spirituality

the blog book tour: day 5. sense of the faithful

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As with most blogging connections, I can’t remember exactly when or how I first found Peg’s blog Sense of the Faithful. But I loved her perspective as a mother of young adults and a woman who wrestled openly and honestly with her questions of faith.

This year I had the chance to experience Peg’s retreat on birth as a spiritual practice (based on her wonderful book, Embodying the Sacred: A Spiritual Preparation for Birth). Her wisdom and guidance were such gifts as I prepared to welcome our sweet baby Joseph on his birth day.

Parenting little ones can be myopic. My vision often tunnels so narrowly to see only what looming concern fills my current days: a baby who won’t sleep, a toddler who’s potty training, a preschooler who’s tantruming through transitions.

So I try to make it a practice to pull myself out of my small world view to rest in the words of others who are not in the same stage or season of life as I am.

Peg’s reflections on watching her children set off for college and work in the world have touched me deeply over the years. She invites me to take the long view on my relationship with my own children. And her words always remind me of my own parents’ perspectives, too: what it might be like to watch my children come into the stage of having children of their own.

Peg has written a beautiful reflection on the sacrament of Eucharist and its echoes at her family’s dinner table. Her words fill my heart with the hopes I had for Everyday Sacrament - that it would inspire people to see glimpses of the sacraments in the holy ordinariness of their own lives.

Please visit Sense of the Faithful for today’s stop on the blog book tour and soak up Peg’s wise words on the seasons of our family tables.

(I promise, if you’re still in the stage of scrubbing yogurt off the kids’ plastic placemats every morning, you will thrill to the idea of shrinking the table back to “just the two of us” again some day…)

Tomorrow is stop #6 on the book tour – only two more days left! Thanks for following along.

start seeing sacraments: marriage & holy orders

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Every week I’ll share a few favorite images around one of the seven Catholic sacraments, to celebrate my new book: Everyday Sacrament: The Messy Grace of Parenting.
Follow me on Instagram at @thismessygrace or tag your photos with #everydaysacrament.
Let’s start seeing sacraments together…

sacraments

Marriage + holy orders.

Aren’t they an odd couple? After all, in the Catholic tradition of the celibate priesthood, you can’t usually have both sacraments in your life (unless you’re a married deacon). Old-school illustrations of sacraments in Catholic catechisms separated these two as opposites: you either chose holy matrimony or religious life. One or the other.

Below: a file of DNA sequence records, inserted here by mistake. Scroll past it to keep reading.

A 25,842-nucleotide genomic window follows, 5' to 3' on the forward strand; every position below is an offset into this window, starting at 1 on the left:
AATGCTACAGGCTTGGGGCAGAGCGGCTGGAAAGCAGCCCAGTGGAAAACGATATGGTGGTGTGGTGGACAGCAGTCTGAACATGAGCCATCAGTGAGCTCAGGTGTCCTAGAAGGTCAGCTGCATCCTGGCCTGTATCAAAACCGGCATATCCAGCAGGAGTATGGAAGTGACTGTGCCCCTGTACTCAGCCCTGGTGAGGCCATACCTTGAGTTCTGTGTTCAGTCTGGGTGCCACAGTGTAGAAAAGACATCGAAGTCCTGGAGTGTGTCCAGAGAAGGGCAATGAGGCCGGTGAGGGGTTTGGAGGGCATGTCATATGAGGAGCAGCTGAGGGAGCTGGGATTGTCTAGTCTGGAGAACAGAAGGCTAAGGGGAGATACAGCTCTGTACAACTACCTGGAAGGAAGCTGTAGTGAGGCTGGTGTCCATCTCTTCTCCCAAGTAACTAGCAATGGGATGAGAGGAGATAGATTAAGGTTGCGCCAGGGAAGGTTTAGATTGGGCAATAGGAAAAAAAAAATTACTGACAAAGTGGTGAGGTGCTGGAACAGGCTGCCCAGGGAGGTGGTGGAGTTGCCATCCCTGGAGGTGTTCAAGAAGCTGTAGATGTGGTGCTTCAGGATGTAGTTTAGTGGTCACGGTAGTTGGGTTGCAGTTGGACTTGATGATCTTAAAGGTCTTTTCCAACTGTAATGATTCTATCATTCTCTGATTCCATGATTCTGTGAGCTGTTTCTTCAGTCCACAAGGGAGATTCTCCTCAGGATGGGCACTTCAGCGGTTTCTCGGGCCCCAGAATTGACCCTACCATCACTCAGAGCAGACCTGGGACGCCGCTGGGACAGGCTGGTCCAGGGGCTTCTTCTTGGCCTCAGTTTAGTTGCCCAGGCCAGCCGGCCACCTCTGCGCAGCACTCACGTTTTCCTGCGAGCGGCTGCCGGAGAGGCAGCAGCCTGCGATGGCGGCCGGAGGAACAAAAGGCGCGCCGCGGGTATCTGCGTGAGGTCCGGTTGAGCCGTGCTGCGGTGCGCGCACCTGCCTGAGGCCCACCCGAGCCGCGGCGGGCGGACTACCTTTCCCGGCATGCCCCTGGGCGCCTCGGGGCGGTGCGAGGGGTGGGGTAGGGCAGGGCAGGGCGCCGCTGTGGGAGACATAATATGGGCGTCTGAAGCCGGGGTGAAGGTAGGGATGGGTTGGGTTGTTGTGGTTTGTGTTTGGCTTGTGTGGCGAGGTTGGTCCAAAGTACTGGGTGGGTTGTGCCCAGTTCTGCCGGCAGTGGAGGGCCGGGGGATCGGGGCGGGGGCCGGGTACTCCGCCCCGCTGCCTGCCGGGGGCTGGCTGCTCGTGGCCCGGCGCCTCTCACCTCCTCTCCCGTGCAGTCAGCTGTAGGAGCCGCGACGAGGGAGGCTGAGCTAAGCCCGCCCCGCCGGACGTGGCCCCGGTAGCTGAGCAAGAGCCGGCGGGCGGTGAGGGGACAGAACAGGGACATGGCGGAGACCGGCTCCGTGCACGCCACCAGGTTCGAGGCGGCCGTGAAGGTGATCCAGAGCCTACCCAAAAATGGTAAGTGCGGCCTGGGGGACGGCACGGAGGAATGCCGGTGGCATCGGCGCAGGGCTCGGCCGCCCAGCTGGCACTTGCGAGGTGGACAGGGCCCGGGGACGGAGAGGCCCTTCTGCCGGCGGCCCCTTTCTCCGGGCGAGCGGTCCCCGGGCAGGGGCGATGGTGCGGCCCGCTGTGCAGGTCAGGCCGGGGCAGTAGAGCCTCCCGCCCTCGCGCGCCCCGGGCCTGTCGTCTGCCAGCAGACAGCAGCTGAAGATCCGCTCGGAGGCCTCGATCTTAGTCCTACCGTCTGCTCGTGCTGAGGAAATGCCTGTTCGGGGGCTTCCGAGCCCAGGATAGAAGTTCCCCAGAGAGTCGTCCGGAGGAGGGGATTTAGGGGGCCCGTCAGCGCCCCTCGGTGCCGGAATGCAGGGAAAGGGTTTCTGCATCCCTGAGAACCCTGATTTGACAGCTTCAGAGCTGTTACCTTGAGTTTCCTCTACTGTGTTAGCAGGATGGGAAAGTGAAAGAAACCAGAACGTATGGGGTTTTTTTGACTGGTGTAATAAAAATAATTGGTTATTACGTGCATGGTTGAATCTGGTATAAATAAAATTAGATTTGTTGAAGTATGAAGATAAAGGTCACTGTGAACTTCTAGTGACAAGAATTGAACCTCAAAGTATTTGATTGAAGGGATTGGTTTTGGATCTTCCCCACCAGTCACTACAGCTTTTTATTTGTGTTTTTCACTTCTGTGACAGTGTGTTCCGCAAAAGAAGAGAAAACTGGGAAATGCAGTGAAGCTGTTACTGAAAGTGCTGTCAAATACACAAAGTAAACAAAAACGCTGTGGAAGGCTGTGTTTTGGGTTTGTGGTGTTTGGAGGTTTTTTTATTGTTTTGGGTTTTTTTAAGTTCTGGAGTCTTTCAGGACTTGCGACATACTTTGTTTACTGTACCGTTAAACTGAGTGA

But after this experiment of seeing everyday sacraments, I see these two more similarly.

Both are responses to God’s particular call in our lives. Both are commitments of love that we profess with public vows. Both are opportunities to share our gifts with the world.

So whenever I try to capture glimpses of these sacraments in images, I see them as invitations.

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To remember the vows I have made and to affirm the vows that others have taken.

To imagine where my children will be called and to support those who have already answered their calls.

To see our shared work as holy, whether we are spouses sharing the responsibilities of home or church leaders supporting the vocations of the community.

. . .

I see sacraments of marriage and holy orders in everyday reminders.

Some glimpses of these sacraments are moments to remember. We’re trying to do good work in our callings, tending to the people and the places around us.

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Some are openings to imagine. What will these children of ours become and how can we walk with them?

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And some are just fresh breaths of joy. Running headlong into this world of possibility.

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What a gift it is to be called to share our lives in loving service to others, whatever the path God beckons us to follow.

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Where have you glimpsed reminders of marriage and holy orders? What do these sacraments mean to you?

9 weeks for 9 months: prayers for pregnancy (month 7)

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“…the fruit of the Spirit is love, joy, peace, patience,
kindness, generosity, faithfulness, gentleness, and self-control.”
Galatians 5:22-23

Faithfulness.

Keep showing up. Keep trying to believe. Keep your flickering flame lit as the biting winds blow harsh and hard, as the light dims and dances down to near nothing in the darkness.

Remember this when you falter (because you will falter). There is only one call at the center of it all. One still, small voice whispering to you among the noises rising and the other voices screaming louder and louder.

And that still, small voice invites you to faithfulness.

No matter what the stage of my life may be, it seems I am always being beckoned back to remember this. All the tasks on all my lists, every should I conjure into must, each day that dawns with a thousand things to be and do and achieve – they pale when faced with the brightest light of being beloved.

Which is always God’s simple, gentle offer. Abide in me. Let us bear fruit together.

. . .

Writing this prayer for the seventh month of pregnancy reminded me that faithfulness is the simple center of all our trying and hoping and waiting.